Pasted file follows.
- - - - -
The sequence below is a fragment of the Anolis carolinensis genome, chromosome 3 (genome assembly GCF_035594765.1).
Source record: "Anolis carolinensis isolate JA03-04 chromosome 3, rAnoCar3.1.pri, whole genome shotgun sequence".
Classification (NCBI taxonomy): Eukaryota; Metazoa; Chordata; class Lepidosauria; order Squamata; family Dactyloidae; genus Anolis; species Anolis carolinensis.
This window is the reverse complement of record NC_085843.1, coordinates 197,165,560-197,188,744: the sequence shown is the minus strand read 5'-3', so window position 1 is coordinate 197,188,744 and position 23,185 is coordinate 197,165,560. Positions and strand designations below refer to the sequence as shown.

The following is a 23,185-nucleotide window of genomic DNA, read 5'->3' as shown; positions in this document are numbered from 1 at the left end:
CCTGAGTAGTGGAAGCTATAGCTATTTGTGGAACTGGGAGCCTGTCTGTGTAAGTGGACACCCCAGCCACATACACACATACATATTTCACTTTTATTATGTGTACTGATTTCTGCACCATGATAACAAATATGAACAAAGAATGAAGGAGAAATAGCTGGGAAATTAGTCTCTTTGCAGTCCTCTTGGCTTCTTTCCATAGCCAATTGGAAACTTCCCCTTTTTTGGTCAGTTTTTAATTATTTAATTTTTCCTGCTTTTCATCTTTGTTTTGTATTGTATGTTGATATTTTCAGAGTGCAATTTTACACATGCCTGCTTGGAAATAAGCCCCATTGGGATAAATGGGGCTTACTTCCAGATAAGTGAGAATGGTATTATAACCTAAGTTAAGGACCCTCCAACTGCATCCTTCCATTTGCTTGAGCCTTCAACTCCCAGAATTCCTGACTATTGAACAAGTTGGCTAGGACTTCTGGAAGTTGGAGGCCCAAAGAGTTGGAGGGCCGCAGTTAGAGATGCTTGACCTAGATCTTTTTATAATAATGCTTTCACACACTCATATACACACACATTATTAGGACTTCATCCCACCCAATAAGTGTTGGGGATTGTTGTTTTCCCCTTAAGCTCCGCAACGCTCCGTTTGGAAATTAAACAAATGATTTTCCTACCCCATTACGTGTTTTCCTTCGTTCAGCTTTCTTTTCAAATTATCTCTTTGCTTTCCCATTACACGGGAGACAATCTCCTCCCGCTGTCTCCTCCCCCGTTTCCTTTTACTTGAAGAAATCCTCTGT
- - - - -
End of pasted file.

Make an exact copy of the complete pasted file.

The sequence below is a fragment of the Anolis carolinensis genome, chromosome 3 (genome assembly GCF_035594765.1).
Source record: "Anolis carolinensis isolate JA03-04 chromosome 3, rAnoCar3.1.pri, whole genome shotgun sequence".
Classification (NCBI taxonomy): Eukaryota; Metazoa; Chordata; class Lepidosauria; order Squamata; family Dactyloidae; genus Anolis; species Anolis carolinensis.
This window is the reverse complement of record NC_085843.1, coordinates 197,165,560-197,188,744: the sequence shown is the minus strand read 5'-3', so window position 1 is coordinate 197,188,744 and position 23,185 is coordinate 197,165,560. Positions and strand designations below refer to the sequence as shown.

The following is a 23,185-nucleotide window of genomic DNA, read 5'->3' as shown; positions in this document are numbered from 1 at the left end:
CCTGAGTAGTGGAAGCTATAGCTATTTGTGGAACTGGGAGCCTGTCTGTGTAAGTGGACACCCCAGCCACATACACACATACATATTTCACTTTTATTATGTGTACTGATTTCTGCACCATGATAACAAATATGAACAAAGAATGAAGGAGAAATAGCTGGGAAATTAGTCTCTTTGCAGTCCTCTTGGCTTCTTTCCATAGCCAATTGGAAACTTCCCCTTTTTTGGTCAGTTTTTAATTATTTAATTTTTCCTGCTTTTCATCTTTGTTTTGTATTGTATGTTGATATTTTCAGAGTGCAATTTTACACATGCCTGCTTGGAAATAAGCCCCATTGGGATAAATGGGGCTTACTTCCAGATAAGTGAGAATGGTATTATAACCTAAGTTAAGGACCCTCCAACTGCATCCTTCCATTTGCTTGAGCCTTCAACTCCCAGAATTCCTGACTATTGAACAAGTTGGCTAGGACTTCTGGAAGTTGGAGGCCCAAAGAGTTGGAGGGCCGCAGTTAGAGATGCTTGACCTAGATCTTTTTATAATAATGCTTTCACACACTCATATACACACACATTATTAGGACTTCATCCCACCCAATAAGTGTTGGGGATTGTTGTTTTCCCCTTAAGCTCCGCAACGCTCCGTTTGGAAATTAAACAAATGATTTTCCTACCCCATTACGTGTTTTCCTTCGTTCAGCTTTCTTTTCAAATTATCTCTTTGCTTTCCCATTACACGGGAGACAATCTCCTCCCGCTGTCTCCTCCCCCGTTTCCTTTTACTTGAAGAAATCCTCTGT